Currency Composition of India’s External Debt

India External Debt Currency Composition

I wrote about India’s external debt over a year ago, and the Ministry of Finance has released a new report on India’s external debt that gives a good opportunity to revisit the topic, and look at some numbers again.

For a short period earlier this year, falling Rupee, declining forex reserves and rising external debt made some articles talk about an Indian sovereign debt default but that didn’t last long and it’s largely because government’s debt is only a small portion of the overall external debt.

Out of the total debt of $345.8 billion, government’s share was $81.9 billion and the remaining $ 263.9 was others.

India External Debt: Sovereign and Others
India External Debt: Sovereign and Others

This total external debt has increased from $305.9 billion from March 2011 and growth has been driven by a rise in external commercial borrowings and NRI deposits.

RBI took several measures to arrest the Rupee slide, and freeing NRO and NRE interest rates were some of those steps, so in a way that debt increased due to NRI deposits is a good thing.

The interesting thing about NRI deposits and their contribution to external debt is that they make Rupee the second most dominant currency in India’s external debt. I was really surprised to discover this last year, and seeing INR in the list of currencies in which India owes money to foreigners was the last thing I expected.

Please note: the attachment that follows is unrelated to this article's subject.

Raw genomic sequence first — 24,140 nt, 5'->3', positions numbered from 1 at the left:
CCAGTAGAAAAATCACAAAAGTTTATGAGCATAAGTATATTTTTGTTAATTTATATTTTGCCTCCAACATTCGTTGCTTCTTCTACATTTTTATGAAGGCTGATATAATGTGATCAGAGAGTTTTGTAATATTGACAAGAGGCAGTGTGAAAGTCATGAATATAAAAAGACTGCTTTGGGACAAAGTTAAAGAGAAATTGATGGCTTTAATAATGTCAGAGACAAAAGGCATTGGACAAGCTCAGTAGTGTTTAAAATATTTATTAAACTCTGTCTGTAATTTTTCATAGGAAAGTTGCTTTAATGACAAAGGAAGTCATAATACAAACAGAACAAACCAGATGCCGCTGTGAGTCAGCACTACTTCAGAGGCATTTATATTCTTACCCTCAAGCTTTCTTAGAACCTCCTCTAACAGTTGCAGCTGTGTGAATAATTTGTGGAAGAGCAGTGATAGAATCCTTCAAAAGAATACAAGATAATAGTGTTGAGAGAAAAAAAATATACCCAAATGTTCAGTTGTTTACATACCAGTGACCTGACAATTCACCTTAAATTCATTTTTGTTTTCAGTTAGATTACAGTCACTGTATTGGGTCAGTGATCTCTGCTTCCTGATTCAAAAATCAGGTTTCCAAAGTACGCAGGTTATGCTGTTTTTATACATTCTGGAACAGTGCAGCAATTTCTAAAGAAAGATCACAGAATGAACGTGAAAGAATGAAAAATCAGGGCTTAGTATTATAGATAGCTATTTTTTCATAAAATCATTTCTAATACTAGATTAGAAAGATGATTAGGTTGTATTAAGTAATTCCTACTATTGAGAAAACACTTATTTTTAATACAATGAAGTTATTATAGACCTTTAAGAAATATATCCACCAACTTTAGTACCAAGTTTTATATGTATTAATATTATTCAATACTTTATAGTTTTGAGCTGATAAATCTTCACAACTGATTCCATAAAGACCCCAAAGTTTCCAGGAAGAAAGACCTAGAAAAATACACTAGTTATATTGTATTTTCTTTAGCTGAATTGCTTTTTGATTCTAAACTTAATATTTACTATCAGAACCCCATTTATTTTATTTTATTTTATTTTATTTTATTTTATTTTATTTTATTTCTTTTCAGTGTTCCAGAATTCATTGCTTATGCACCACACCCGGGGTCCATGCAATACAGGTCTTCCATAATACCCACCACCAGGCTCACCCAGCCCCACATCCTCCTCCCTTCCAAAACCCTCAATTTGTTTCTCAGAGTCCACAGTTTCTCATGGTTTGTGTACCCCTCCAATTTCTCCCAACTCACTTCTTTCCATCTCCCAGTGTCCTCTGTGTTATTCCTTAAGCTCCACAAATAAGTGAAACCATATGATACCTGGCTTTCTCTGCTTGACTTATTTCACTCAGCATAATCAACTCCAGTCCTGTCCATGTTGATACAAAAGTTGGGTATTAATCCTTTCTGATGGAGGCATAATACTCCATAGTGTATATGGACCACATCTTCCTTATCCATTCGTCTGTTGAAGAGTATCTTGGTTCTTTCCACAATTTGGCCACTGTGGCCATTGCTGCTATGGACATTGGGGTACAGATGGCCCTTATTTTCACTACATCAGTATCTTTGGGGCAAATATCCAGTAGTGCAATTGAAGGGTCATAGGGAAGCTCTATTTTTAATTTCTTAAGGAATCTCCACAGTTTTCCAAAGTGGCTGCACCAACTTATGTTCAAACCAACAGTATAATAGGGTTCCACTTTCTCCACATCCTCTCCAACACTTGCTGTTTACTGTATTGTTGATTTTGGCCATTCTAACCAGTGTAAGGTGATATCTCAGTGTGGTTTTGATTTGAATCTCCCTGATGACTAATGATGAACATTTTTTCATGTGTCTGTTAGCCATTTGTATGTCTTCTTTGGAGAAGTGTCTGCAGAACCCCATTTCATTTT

Here is the currency composition of India’s external debt as at March 2012.

India External Debt Currency Composition
India External Debt Currency Composition

I think the Rupee being a big part of the external debt is a pretty significant thing and if you look at how NRIs open their NRE / NRO fixed deposits — a lot of them don’t have the intention to convert this back to a foreign currency, and need to use this money in India itself. Not all of the INR debt is NRI deposits though, from last year’s numbers I know that about 30% of this is FII money that’s invested in government treasuries and corporate debt, and that has a higher probability of going out of the country one day.

From whatever little I understand, it seems to me that worrying about external default should feature pretty low in the long list of things that India has to worry about and tackle more quickly like a big fiscal deficit, stalled reforms, corruption, lack on infrastructure investments, land reforms, labor reforms and even the depreciating Rupee.



2 thoughts on “Currency Composition of India’s External Debt”

  1. Kudos Manshu, surely an informative piece.
    Couple of things I want to say here. Its a very big topic for discussion and almost like stirring a hornet’s nest if I can say so. Flight of safety is something we need to consider when we talk of NRE/NRO deposits. Low interest rate regime in already developed countries coupled with less risk default and higher interest rates is definitely going to attract more and more such inflows.

    The 24% debt you have shown as Govt debt, does it include both private and public debt altogether?

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